Appeal: Under threat: an ancient tribe emerging from the forests
By Paul Vallely
04 December 2003
"The woman came out from the forest at the side of the road. She was stark naked, apart from a thong of braided red around her loins. She waved to stop the bus. As it slowed the passengers could see that delicately drawn patterns in white clay adorned her face and body. Those in the bus were fascinated, and wary. For tens of thousands of years the Jarawa people have lived in isolation in the rainforest of the Andaman Islands, remote in the Indian Ocean. Their reputation is of a hostile tribe ready to keep strangers at bay with bows and arrows. But now, for the first time, they have started to emerge from their forests....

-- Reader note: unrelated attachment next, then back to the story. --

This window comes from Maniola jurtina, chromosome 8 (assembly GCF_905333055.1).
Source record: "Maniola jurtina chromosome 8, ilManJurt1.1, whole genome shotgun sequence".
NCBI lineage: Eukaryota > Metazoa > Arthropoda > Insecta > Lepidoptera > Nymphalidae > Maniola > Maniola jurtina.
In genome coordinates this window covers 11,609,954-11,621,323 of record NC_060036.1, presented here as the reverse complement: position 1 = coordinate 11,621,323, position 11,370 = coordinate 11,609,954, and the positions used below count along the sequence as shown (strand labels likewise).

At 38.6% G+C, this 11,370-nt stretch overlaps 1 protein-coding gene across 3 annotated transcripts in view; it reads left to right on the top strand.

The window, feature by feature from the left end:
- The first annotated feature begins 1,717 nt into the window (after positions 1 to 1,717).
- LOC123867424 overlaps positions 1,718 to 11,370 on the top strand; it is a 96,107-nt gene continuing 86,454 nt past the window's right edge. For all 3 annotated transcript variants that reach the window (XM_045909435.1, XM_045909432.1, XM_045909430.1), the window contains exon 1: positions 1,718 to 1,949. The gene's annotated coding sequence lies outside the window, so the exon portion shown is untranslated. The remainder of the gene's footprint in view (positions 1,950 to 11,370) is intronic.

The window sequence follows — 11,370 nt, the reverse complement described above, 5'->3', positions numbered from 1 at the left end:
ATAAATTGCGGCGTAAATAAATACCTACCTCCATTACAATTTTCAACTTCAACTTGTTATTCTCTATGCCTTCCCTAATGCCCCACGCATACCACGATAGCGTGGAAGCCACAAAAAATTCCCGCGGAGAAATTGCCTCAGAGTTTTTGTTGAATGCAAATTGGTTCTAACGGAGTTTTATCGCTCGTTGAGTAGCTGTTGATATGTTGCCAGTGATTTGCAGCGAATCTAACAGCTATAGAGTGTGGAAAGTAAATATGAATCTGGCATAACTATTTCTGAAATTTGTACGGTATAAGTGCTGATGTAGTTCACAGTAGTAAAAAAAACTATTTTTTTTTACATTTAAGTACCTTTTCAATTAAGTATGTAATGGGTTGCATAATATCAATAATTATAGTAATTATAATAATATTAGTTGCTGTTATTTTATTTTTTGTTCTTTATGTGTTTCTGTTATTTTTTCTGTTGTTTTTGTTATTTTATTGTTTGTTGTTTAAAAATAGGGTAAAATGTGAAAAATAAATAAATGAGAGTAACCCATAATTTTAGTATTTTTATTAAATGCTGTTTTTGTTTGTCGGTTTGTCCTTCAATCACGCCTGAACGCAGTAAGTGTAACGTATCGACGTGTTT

It is only in the past 150 years that the islands have been settled, first by the British, who set up a penal colony, and then by the Indians. Slowly the settlers have cleared the forest. The Indian government set aside an area of rainforest for the Jarawa but it saw them as 'primitive'. Its officials took gifts of food and cloth to the edge of the forest: the Jarawa accepted them, but mocked the officials by urinating on their feet and squirting breast milk at them...."